Idaho’s Most Unique Job Is So Unique You May Not Have Heard Of It

Mar 4, 2015

Today’s trivia question: what does Idaho have a larger share of than any other state?

There’s a good chance you’re thinking “potatoes” right now, but according to Stateline it’s “forest and conservation technicians.” This branch of the Pew Charitable Trusts’ research team, has published a map of the most unique job in each state.

At 2,140, Idaho has nearly 16 times “more ‘forest and conservation technicians’ than would be expected based on the national average.”

At this point you may be wondering, “what the heck’s a forest and conservation technician?”  Well, according to the Bureau of Labor Statistics (BLS) they…

“Provide technical assistance regarding the conservation of soil, water, forests, or related natural resources. May compile data pertaining to size, content, condition, and other characteristics of forest tracts, under the direction of foresters; or train and lead forest workers in forest propagation, fire prevention and suppression. May assist conservation scientists in managing, improving, and protecting rangelands and wildlife habitats.”

In Idaho, the annual average wage for this job is $35,920. But if you’re thinking a career change that would keep you in the great outdoors sounds nice, BLS projects numbers in this field to drop slightly in the next few years. But BLS says demand for biomass and increasing numbers of people living in and around forests will help prospects for this job overall.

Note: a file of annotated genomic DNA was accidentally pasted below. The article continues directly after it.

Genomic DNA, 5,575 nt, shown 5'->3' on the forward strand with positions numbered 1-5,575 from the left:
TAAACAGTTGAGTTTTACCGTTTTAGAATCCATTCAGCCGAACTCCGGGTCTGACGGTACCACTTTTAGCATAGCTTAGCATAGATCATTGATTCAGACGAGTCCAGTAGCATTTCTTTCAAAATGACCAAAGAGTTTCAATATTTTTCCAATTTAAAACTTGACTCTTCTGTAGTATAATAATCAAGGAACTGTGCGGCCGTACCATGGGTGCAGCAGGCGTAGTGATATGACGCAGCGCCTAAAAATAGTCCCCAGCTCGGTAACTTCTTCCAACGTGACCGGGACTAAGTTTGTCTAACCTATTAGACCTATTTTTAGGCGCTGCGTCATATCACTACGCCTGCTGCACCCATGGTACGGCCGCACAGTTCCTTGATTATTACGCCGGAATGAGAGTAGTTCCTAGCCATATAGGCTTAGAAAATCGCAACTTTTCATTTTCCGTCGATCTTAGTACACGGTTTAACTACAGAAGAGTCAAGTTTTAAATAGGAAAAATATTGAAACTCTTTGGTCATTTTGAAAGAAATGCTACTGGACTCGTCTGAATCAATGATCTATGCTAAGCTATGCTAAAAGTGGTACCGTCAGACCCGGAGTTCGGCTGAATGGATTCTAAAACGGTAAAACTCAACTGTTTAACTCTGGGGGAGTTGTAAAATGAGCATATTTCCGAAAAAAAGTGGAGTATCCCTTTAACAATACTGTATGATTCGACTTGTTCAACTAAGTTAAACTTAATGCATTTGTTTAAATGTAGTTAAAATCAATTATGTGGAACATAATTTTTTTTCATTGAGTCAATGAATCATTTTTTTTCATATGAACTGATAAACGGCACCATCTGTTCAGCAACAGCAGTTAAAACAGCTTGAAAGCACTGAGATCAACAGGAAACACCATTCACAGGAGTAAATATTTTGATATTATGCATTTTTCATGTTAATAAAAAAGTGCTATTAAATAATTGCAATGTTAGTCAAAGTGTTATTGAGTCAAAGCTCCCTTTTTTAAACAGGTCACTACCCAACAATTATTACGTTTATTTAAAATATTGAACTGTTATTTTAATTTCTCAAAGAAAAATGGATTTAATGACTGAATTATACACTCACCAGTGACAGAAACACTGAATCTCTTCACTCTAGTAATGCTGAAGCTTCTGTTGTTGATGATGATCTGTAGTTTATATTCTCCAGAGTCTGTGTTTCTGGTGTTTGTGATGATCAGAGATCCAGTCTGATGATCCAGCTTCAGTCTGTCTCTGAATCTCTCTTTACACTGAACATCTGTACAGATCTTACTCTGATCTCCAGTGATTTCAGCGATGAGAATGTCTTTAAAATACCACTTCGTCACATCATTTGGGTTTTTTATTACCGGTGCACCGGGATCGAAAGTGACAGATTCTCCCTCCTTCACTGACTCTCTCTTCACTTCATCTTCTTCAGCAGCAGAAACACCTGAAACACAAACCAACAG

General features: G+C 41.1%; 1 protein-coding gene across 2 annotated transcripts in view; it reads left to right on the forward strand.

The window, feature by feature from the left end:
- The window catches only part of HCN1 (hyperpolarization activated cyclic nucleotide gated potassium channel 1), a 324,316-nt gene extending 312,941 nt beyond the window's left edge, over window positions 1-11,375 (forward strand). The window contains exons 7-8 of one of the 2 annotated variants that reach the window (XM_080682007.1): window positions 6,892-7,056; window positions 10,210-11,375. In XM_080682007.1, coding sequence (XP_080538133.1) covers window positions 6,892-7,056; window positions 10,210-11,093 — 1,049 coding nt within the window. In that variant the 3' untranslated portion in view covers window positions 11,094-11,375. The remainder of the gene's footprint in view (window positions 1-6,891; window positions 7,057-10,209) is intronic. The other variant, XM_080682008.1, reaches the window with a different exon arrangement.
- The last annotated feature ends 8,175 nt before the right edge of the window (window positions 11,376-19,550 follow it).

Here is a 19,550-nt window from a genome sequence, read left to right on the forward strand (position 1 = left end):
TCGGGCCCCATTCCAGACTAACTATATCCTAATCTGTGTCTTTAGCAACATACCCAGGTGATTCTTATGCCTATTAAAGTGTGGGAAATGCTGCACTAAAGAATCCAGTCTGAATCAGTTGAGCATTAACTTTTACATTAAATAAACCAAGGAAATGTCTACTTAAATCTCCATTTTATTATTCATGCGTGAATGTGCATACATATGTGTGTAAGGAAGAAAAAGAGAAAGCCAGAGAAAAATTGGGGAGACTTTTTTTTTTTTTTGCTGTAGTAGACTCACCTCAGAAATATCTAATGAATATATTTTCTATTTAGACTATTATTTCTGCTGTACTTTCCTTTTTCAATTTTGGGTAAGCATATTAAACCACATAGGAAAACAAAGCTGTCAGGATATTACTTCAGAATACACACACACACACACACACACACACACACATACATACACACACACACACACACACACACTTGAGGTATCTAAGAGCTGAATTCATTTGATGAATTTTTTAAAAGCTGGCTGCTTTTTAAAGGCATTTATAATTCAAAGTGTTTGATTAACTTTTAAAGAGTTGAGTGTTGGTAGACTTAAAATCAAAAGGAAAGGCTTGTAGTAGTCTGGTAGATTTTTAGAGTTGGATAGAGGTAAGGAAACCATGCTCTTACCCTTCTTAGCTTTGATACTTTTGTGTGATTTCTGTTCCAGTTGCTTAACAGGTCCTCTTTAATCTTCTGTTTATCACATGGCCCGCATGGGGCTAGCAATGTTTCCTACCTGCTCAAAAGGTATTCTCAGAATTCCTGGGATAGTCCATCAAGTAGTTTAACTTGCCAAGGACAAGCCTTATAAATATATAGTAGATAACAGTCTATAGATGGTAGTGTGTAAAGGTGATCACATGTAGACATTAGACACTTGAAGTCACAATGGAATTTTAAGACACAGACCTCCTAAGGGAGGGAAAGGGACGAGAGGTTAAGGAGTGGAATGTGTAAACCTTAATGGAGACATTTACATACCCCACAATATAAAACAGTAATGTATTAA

California and Oregon actually have more total forest and conservation technicians than Idaho. And Montana has a higher percentage of technicians compared to total population.

But according to Stateline’s map Montana’s most unique job is “loading machine operators in underground mining.”

As for Idaho’s other neighbors, Washington’s most unique job is, “aircraft structure, surfaces, rigging and systems assemblers.” Oregon’s is “logging workers.” Nevada’s is, no surprise, “gaming supervisors.” Utah has an unusually high number of, “continuous mining machine operators,” and Wyoming is high in, “extraction workers.”

Find Adam Cotterell on Twitter @cotterelladam

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